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A new sectional classification of Lachenalia (Asparagaceae) based on a multilocus DNA phylogeny


Duncan, Graham D. et al. (2021), A new sectional classification of Lachenalia (Asparagaceae) based on a multilocus DNA phylogeny, Dryad, Dataset,


Lachenalia J.Jacq. ex Murray (Asparagaceae; Scilloideae; Hyacintheae) is a large and morphologically diverse genus of more than 140 bulbous species endemic to southern Africa. Previous attempts to infer a well resolved and robustly supported phylogeny of Lachenalia using Sanger sequencing of candidate loci and/or morphological characters have been largely unsuccessful. Consequently, the current infrageneric classification is artificial and there is a need to explore alternative avenues to produce a phylogenetic classification. In this paper we present a novel phylogenetic hypothesis for Lachenalia inferred using maximum likelihood and coalescent-based species tree estimation (ASTRAL) as applied to 378 hybrid-enrichment loci. Our tree is well resolved and well supported, providing strong support for a monophyletic radiation of the genus in southern Africa and a solid foundation for a revised infrageneric classification. The well-supported placement of L. isopetala Jacq. as sister to Lachenalia + Massonia supports the establishment of a new monotypic genus, Pseudolachenalia G.D.Duncan, to accommodate this species. Conversely, the inclusion of species previously classified as Polyxena Kunth within the Lachenalia clade supports the transfer of these species to Lachenalia. Within Lachenalia, the delimitation of subgenera and sections is complicated by the highly imbalanced character of the phylogeny and by the high levels of homoplasy shown by most morphological characters traditionally used to delimit species in this group. Nonetheless, we propose an infrageneric taxonomy comprising 10 morphologically distinct, monophyletic sections. The largest of these, section Lachenalia, is further divided into 13 more-or-less diagnosable, monophyletic subsections. Keys to the sections of Lachenalia, and to the subsections of section Lachenalia, are provided.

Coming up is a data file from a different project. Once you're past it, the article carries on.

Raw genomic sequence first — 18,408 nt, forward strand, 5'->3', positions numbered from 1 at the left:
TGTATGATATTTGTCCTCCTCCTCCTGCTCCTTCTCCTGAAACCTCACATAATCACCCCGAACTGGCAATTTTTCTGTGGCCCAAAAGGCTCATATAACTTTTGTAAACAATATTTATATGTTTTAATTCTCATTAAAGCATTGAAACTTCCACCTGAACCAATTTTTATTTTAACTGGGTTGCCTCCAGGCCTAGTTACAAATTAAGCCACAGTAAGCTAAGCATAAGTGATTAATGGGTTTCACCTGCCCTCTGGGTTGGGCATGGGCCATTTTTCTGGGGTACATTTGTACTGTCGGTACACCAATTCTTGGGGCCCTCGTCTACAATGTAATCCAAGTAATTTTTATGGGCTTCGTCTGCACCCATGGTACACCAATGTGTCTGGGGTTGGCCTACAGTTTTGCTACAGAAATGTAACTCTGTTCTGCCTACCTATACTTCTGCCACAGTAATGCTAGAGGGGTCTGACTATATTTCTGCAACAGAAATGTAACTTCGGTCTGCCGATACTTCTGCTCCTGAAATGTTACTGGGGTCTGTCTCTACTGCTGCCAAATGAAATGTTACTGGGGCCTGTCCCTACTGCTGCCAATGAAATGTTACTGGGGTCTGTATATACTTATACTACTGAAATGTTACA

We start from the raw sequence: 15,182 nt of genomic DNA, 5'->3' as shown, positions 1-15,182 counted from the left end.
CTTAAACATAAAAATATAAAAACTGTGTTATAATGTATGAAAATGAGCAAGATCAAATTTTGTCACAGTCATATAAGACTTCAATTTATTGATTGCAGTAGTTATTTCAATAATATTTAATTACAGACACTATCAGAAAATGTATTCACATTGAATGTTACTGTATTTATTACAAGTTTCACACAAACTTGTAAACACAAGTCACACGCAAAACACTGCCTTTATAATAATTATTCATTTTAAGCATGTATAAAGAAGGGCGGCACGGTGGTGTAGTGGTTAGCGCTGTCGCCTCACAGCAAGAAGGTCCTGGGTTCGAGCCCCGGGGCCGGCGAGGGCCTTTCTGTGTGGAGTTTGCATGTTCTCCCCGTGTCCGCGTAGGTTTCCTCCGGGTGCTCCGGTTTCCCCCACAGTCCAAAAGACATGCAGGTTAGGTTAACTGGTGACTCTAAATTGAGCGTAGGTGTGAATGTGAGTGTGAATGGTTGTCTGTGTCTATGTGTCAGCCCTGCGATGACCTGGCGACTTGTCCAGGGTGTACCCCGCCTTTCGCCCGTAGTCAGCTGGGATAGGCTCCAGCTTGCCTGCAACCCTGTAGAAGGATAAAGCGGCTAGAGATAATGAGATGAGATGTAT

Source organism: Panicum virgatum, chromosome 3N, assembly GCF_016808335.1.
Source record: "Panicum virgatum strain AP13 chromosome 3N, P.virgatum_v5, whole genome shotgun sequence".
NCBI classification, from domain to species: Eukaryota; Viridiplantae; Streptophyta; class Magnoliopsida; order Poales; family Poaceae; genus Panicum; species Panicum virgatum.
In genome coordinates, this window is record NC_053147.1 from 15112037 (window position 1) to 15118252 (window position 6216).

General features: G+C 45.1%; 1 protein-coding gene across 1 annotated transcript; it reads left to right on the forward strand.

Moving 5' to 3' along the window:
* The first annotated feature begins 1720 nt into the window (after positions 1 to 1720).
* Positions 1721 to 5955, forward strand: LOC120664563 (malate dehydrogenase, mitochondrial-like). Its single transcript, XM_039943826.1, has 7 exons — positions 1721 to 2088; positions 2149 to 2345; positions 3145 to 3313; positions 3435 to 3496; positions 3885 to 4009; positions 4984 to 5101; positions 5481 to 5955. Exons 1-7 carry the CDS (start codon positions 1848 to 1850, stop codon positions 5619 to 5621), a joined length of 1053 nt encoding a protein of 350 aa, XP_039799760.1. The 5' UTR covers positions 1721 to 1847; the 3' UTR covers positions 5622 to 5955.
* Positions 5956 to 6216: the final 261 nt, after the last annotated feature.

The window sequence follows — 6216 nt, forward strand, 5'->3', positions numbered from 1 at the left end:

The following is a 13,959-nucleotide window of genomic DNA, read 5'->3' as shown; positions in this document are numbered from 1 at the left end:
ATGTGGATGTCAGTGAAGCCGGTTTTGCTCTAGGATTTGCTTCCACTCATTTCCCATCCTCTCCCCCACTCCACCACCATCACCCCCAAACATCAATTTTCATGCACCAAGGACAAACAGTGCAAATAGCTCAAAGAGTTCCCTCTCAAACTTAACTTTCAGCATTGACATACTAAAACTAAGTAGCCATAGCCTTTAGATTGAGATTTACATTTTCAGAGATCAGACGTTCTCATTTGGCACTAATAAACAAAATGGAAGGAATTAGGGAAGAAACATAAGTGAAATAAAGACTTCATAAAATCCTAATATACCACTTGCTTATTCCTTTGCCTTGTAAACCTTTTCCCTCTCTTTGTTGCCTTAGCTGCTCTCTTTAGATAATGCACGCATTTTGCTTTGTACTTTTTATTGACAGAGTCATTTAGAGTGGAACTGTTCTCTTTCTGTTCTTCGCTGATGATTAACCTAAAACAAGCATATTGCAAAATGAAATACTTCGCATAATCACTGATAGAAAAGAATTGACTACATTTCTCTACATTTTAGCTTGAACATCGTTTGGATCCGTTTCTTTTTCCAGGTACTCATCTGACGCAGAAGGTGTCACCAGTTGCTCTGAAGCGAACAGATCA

Actively growing leaf material of 132 Lachenalia accessions, representing 118 species plus a further five subspecies, were sampled from the wild-provenance collection of indigenous bulbous taxa in cultivation in the bulb nursery at Kirstenbosch National Botanical Garden (Table 1). The balance of the Lachenalia samples were replicate collections of selected widespread and/or morphologically variable species. In addition, we sampled, as outgroups, Massonia bifolia (Jacq.) J.C.Manning & Goldblatt, M. depressa Houtt., M. pustulata Jacq. and Veltheimia capensis (L.) DC, giving a total of 136 accessions. Voucher specimens of sampled accessions are lodged in the Compton Herbarium (NBG).

DNA isolation and sequencing

DNA isolation from plant tissue was done according to the protocol of Healey & al. (2014). Two grams of fresh leaf material were frozen and pulverized in liquid nitrogen using a mortar and pestle. As recommended by Healey & al. (2014), all steps were performed in 50 ml Falcon tubes, with the final DNA pellets eluted in 200 µl of Tris-EDTA (TE) buffer. Where pellets did not resuspend fully, an additional amount (typically 100-200 µl) of TE buffer was added until the pellet was fully dissolved. The DNA samples were then purified using the Qiagen Genomic DNEasy Clean and Concentrator Kit (Qiagen N.V., Venlo, Nederland) according to the manufacturer’s instructions. Thereafter, the quality and quantity of DNA were assessed, both by running and visualizing samples in a 1% TBE agarose gel, containing ethidium bromide, and using a NanoDrop spectrophotometer.

Sequence data collection